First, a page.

“There is no out until you become aware.” Minimalism: a documentary about the important things is a film that came out in 2015. Our stuff is our disease. It’s killing us and killing our planet. This will get your attention.

I learned about the Love Your Brain foundation from a Brain Health Summit webinar recently. It is about snowboarder Kevin Pearce’s accident and traumatic brain injury (TBI) just prior to the 2000 Olympics. The Crash Reel is a film about his journey back to health. The foundations site is very polished, and worth visiting.

Finally, October is just around the corner, and the second annual Fresh Coast Film Festival in Marquette, Michigan. We attended this festival last year and came away changed by it. Fun, funny, and inspiring.

I hope your weekend is the same!

Friends

Symbol of scales is made of stones on the cliff

I live in the country. In a really spectacular part of the country. The northern part of the lower Peninsula of Michigan. Land of glacial moraines and eons-old coral reefs that we call Petoskey stones when pieces wash up on shore. Stunning inland lakes and a few great lakes that are really unbelievable the first time a visitor sees them. We are a mile from the Sleeping Bear Sand Dunes National Seashore, and lots of bicycling trails established just for us to get out and enjoy all the flora and fauna found here.

The thing is, I don’t know too much about all this nature. But I have a friend who does.

My friend can name every bird song in this part of the world, and explain why that singing was so loud last month and has become subdued this month. She helped us track an otter through the snow last winter, all the way back to his home lake. She knows about the trees, and the bees, and the bears. I’ll never get lost in the woods with her because she carries a compass and a topographical map, and she knows how to use them.

I cannot recommend a friend like this highly enough!

Alexander Calder

In 2005 we visited Stockholm’s National Museum, where there were some fantastic Calder pieces interwoven with 18th century paintings. I wrote home that “Heather was reminded of the etiquette of museums.” Twice she was scolded by the guards for touching or trying to otherwise make the mobiles move.

Today, New York’s Whitney Museum announced an Alexander Calder exhibition where the guards will actually be tasked with moving the mobiles so museum-goers can see the pieces as the artist intended.

To bring them to life, several of the Whitney’s art handlers, who ordinarily work behind the scenes, have been cast into a new role as performers. At scheduled times during the run of the show, a handler will “activate” a sculpture in the gallery with the prod of a gloved finger or the poke of a wooden stick.

Mobiles must move!

Being Versus Doing in Retirement

This article from Knowledge@Wharton really resonated for me. Titled The Retirement Problem: What Will You Do With All That Time? it neatly summarizes some big questions.

Stewart Friedman at Wharton summarizes this way: “The questions people ask at earlier stages of life become more profound at these later stages. Am I living the life I want to live? What is most important to me? Who is most important to me? You see the end, and so you think about what you want to do with the time that you have remaining. There is the question of: now what?”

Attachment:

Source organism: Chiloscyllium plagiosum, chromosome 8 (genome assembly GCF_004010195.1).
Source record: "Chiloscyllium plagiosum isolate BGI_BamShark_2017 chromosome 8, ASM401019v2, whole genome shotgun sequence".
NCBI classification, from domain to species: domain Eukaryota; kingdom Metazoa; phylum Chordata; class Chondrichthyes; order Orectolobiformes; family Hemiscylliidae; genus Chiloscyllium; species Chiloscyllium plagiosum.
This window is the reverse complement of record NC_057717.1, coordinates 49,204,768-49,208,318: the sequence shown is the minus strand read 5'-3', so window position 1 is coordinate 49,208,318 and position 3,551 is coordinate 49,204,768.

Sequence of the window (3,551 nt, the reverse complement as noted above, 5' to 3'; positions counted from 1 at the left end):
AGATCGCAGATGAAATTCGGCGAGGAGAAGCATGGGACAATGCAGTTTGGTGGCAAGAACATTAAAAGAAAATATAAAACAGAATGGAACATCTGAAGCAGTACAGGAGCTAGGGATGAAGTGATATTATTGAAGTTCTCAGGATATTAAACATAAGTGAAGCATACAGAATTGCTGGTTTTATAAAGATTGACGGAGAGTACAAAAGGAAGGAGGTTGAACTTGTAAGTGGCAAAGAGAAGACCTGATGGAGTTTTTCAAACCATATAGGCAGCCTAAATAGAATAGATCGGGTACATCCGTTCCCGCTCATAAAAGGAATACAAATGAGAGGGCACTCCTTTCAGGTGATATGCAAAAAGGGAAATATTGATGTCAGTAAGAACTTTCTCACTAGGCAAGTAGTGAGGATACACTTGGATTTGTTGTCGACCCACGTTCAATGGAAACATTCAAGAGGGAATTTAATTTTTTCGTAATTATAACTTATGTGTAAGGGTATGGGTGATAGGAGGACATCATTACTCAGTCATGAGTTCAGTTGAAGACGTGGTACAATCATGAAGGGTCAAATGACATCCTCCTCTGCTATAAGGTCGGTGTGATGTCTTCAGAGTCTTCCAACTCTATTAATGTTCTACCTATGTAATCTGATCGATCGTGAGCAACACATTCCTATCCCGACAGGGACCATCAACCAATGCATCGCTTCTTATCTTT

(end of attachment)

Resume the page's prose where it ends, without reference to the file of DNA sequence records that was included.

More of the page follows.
I have struggled with this question. And yes, I realize it’s a first world question. And a boomer-centric question. And one I should have seen coming.

Nonetheless, here I am. What should I do with this time? What’s my bucket list? In which activities should I be involved? Where do I want to make a contribution?

I think the answer isn’t at the end of those question marks. My retirement is not another career step. It is not something I will sink into, get addicted to, play at, or be distracted by. It is not a number of activities to keep busy.

The questions I should have been asking every year – about balancing my health, relationships, community, and career – have gained urgency over time. But these questions have also changed in fundamental ways since the time I stopped working.

What is the universe calling me to be? I’m listening.

The Thin Veneer of Civilization

I am deep into a set of books by Yuval Noah Harari that contain such enormous ideas, I cannot fathom how I will summarize their impact on me. Sapiens is a look back at the history of our species, and Homo Deus is a look forward at where our species might be headed. One of the major themes is that so much of what we believe is just what we as a species have agreed to believe. Those joint beliefs – the basis for civilization that we prize so highly – are increasingly vunerable as we struggle to know what is reality, and what is fiction. Faith in the future is necessary if we are to survive as a species.

As I digest the ideas that Harari puts forward, I have a propensity to notice things on the periphery of this topic that I might have otherwise missed.

This week one of those peripheral items put itself forward in the form of a comment by Douglas Rushkoff during a Commonwealth Club interview in 2016. He mentioned The Dark Mountain Project, a “network of writers, artists and thinkers who have stopped believing the stories our civilisation tells itself.” I thought the writing on their site was very engaging. Here’s a short excerpt from The Dark Mountain Project Manifesto: